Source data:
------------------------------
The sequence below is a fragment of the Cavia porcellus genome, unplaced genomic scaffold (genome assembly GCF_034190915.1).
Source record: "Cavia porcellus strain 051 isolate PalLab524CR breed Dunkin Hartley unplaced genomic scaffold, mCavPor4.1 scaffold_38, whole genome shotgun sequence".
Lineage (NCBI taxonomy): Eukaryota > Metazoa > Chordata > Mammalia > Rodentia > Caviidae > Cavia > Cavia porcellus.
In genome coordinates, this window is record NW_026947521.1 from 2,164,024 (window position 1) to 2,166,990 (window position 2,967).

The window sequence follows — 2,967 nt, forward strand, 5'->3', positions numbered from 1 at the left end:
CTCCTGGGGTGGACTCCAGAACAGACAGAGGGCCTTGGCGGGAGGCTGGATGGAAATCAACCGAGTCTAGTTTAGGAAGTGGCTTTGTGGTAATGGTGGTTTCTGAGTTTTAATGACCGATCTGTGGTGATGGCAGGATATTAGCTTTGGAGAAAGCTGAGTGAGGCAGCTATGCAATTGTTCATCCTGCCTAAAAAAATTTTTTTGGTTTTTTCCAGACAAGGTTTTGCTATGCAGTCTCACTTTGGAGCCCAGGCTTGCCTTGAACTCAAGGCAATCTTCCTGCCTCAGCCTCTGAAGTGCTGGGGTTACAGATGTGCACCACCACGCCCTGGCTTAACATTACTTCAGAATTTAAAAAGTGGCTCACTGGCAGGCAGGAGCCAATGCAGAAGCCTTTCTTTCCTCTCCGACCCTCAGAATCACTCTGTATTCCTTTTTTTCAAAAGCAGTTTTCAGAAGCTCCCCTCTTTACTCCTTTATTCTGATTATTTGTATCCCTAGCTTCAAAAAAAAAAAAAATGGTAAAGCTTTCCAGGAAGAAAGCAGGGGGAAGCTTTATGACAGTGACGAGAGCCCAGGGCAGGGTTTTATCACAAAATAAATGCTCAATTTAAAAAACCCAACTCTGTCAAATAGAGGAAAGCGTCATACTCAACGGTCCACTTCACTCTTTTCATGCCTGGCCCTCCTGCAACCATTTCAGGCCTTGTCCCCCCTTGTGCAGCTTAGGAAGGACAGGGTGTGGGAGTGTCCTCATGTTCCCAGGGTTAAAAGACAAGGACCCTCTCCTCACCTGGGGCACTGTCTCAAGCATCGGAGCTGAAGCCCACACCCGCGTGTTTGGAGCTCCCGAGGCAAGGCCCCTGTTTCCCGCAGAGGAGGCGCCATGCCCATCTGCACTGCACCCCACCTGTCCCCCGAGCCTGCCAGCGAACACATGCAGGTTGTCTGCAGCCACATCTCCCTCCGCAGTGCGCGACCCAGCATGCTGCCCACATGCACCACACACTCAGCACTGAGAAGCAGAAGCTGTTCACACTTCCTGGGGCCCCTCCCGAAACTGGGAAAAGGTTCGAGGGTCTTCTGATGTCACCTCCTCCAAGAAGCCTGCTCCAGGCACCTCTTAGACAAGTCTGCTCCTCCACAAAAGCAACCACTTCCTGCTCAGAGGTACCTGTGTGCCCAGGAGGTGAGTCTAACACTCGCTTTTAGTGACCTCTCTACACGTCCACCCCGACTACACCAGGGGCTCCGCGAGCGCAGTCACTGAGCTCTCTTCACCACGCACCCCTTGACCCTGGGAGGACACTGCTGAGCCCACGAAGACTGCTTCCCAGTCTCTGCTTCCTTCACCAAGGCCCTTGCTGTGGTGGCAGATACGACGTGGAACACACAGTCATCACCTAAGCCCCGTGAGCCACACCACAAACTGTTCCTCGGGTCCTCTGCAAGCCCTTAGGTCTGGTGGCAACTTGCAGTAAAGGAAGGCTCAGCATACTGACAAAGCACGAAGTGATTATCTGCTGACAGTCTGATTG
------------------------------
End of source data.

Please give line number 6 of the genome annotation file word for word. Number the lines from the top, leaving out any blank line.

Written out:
CTCCTGGGGTGGACTCCAGAACAGACAGAGGGCCTTGGCGGGAGGCTGGATGGAAATCAACCGAGTCTAGTTTAGGAAGTGGCTTTGTGGTAATGGTGGTTTCTGAGTTTTAATGACCGATCTGTGGTGATGGCAGGATATTAGCTTTGGAGAAAGCTGAGTGAGGCAGCTATGCAATTGTTCATCCTGCCTAAAAAAATTTTTTTGGTTTTTTCCAGACAAGGTTTTGCTATGCAGTCTCACTTTGGAGCCCAGGCTTGCCTTGAACTCAAGGCAATCTTCCTGCCTCAGCCTCTGAAGTGCTGGGGTTACAGATGTGCACCACCACGCCCTGGCTTAACATTACTTCAGAATTTAAAAAGTGGCTCACTGGCAGGCAGGAGCCAATGCAGAAGCCTTTCTTTCCTCTCCGACCCTCAGAATCACTCTGTATTCCTTTTTTTCAAAAGCAGTTTTCAGAAGCTCCCCTCTTTACTCCTTTATTCTGATTATTTGTATCCCTAGCTTCAAAAAAAAAAAAAATGGTAAAGCTTTCCAGGAAGAAAGCAGGGGGAAGCTTTATGACAGTGACGAGAGCCCAGGGCAGGGTTTTATCACAAAATAAATGCTCAATTTAAAAAACCCAACTCTGTCAAATAGAGGAAAGCGTCATACTCAACGGTCCACTTCACTCTTTTCATGCCTGGCCCTCCTGCAACCATTTCAGGCCTTGTCCCCCCTTGTGCAGCTTAGGAAGGACAGGGTGTGGGAGTGTCCTCATGTTCCCAGGGTTAAAAGACAAGGACCCTCTCCTCACCTGGGGCACTGTCTCAAGCATCGGAGCTGAAGCCCACACCCGCGTGTTTGGAGCTCCCGAGGCAAGGCCCCTGTTTCCCGCAGAGGAGGCGCCATGCCCATCTGCACTGCACCCCACCTGTCCCCCGAGCCTGCCAGCGAACACATGCAGGTTGTCTGCAGCCACATCTCCCTCCGCAGTGCGCGACCCAGCATGCTGCCCACATGCACCACACACTCAGCACTGAGAAGCAGAAGCTGTTCACACTTCCTGGGGCCCCTCCCGAAACTGGGAAAAGGTTCGAGGGTCTTCTGATGTCACCTCCTCCAAGAAGCCTGCTCCAGGCACCTCTTAGACAAGTCTGCTCCTCCACAAAAGCAACCACTTCCTGCTCAGAGGTACCTGTGTGCCCAGGAGGTGAGTCTAACACTCGCTTTTAGTGACCTCTCTACACGTCCACCCCGACTACACCAGGGGCTCCGCGAGCGCAGTCACTGAGCTCTCTTCACCACGCACCCCTTGACCCTGGGAGGACACTGCTGAGCCCACGAAGACTGCTTCCCAGTCTCTGCTTCCTTCACCAAGGCCCTTGCTGTGGTGGCAGATACGACGTGGAACACACAGTCATCACCTAAGCCCCGTGAGCCACACCACAAACTGTTCCTCGGGTCCTCTGCAAGCCCTTAGGTCTGGTGGCAACTTGCAGTAAAGGAAGGCTCAGCATACTGACAAAGCACGAAGTGATTATCTGCTGACAGTCTGATTG